Learning Vocab by Writing Stories (Day 1 of 2)
Lesson 1 of 3
Objective: SWBAT verify the preliminary determination of the meaning of a word by using their vocabulary words in sentences and stories.
Things have been off-track lately, between snow days and trying to finish Great Expectations before February vacation. To deal with the schedule, I have neglected the weekly vocabulary words. But that's all going to change today. We will spend both class periods today reminding ourselves of the old words and preparing ourselves for the new words for the week. It might seem like overkill to spend two class periods on vocabulary, but the best way to learn new words is to use them.
In the first few minutes, I will ask students to give examples of sentences using some of the vocabulary words we have neglected, such as propensity, cogent, and relegate.
At this point in the year, students don't like vocabulary words (they will appreciate this work in the long run), because it signals a quiz. But they do like writing stories, so today we will try to balance what they don't like with what they do like: they will write stories using the last three weeks of vocab. They already have these words, parts of speech, and definitions in their notebook. Today will be about using the words in context.
Students will work in pairs to write their stories (W.9.10.3 and L.9-10.4d). The primary perimeter of these stories is that they should include the vocab words, but it should also have characters and a conflict (W.9-10.3a). They can pick their pairs, and their subject, but they have a limited amount of time to work because I want to leave time for presentations. Typically, I allow students to pick their own partners when they are writing creatively because it can be a vulnerable process, but I always let them pick their partners when time is limited because I need them to chose someone with whom they already have a report. They need to work quickly and effectively.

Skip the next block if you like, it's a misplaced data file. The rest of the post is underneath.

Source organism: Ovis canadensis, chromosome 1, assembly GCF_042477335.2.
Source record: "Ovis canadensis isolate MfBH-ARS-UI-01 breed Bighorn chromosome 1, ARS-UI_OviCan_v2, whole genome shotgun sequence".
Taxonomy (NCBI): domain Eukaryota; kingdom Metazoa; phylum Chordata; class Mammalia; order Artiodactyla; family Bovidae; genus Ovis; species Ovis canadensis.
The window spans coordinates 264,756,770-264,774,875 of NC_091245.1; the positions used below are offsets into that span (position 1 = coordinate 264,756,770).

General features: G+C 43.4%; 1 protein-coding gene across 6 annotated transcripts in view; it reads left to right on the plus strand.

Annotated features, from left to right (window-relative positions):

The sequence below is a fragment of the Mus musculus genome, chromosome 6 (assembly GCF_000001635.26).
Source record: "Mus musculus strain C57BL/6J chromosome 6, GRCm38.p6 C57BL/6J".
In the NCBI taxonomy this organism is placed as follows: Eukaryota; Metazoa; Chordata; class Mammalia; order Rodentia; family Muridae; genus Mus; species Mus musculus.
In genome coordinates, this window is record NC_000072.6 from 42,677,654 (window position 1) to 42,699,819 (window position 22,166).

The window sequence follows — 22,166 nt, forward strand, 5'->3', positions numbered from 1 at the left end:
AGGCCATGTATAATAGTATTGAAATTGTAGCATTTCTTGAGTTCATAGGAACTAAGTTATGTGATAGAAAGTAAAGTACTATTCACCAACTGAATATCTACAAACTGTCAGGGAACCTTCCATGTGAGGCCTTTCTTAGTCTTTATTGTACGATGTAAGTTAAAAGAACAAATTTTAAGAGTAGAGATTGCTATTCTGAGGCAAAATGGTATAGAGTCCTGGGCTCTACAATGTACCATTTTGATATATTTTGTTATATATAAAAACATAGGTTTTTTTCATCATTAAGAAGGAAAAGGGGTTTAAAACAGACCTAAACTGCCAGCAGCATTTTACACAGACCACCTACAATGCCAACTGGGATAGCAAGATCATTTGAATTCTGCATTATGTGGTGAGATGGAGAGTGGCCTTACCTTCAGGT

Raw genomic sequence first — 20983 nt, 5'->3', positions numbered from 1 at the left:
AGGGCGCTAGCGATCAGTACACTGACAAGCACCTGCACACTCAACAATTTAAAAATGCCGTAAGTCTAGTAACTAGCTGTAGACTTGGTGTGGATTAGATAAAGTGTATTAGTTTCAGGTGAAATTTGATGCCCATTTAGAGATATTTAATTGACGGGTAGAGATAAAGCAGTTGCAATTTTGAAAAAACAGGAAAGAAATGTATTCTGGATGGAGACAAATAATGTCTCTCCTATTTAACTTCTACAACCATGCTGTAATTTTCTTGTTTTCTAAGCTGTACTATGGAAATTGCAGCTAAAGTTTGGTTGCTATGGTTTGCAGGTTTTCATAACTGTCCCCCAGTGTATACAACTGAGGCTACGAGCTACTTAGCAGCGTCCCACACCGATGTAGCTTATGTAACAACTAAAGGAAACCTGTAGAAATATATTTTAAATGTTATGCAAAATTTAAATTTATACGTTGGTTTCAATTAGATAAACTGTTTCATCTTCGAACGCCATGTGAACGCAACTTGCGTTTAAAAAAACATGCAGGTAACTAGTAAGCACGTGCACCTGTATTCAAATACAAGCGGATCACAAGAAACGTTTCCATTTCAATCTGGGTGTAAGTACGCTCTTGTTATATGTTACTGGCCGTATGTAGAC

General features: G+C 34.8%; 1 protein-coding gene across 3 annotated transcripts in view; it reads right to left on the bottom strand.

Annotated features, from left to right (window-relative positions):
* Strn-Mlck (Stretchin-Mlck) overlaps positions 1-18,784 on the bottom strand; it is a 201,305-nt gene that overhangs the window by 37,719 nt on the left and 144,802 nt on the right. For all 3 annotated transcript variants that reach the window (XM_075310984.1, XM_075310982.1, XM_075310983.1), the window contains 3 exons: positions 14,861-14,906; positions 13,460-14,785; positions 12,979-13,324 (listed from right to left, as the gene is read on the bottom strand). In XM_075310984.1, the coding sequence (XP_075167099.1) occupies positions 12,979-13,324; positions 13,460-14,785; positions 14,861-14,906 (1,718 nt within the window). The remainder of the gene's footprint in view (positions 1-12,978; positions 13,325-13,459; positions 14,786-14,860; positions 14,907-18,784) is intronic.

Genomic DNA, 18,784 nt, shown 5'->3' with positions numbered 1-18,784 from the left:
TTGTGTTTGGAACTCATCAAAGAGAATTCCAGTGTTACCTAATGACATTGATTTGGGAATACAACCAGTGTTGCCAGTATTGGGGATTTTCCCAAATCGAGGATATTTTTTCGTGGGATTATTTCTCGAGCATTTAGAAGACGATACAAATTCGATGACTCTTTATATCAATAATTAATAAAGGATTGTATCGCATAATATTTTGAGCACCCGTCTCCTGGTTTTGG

While students write their stories, I will circulate, ready to answer questions about words they have forgotten. For instance, I expect questions about how to use the word "caveat" correctly. It is always a tricky one. Once I know the topic of their story, I can usually give them help on how to use the word correctly.
Sharing stories is as important as writing the stories. It can be really helpful to hear how others interrupt the words. It is also a good time for me to clarify meaning; usually when one group uses a word incorrectly, others will make the same error (SL.9-10.1c). After a group shares, I can both congratulate their creativity/ knowledge and clarify any usage errors. When I clarify, I ask that others words find said word and make sure that they are using it correctly.
Here is a sample reading.
Hearing the words in context can also act as a stepping stone. Ultimately, I want students use these words in life, and I think that today's lesson gets us closer to that. They aren't merely memorizing words, they are learning how to use them, which just might translate into their vernacular.
At the end of the hour, once students have reviewed the old words, I will give them the next three words and the commonly confused words:
- lay v lie
As always, the vocabulary words come from the texts we read and common SAT words. I try to time them so that particular words line up with our reading, but it doesn't always work that way.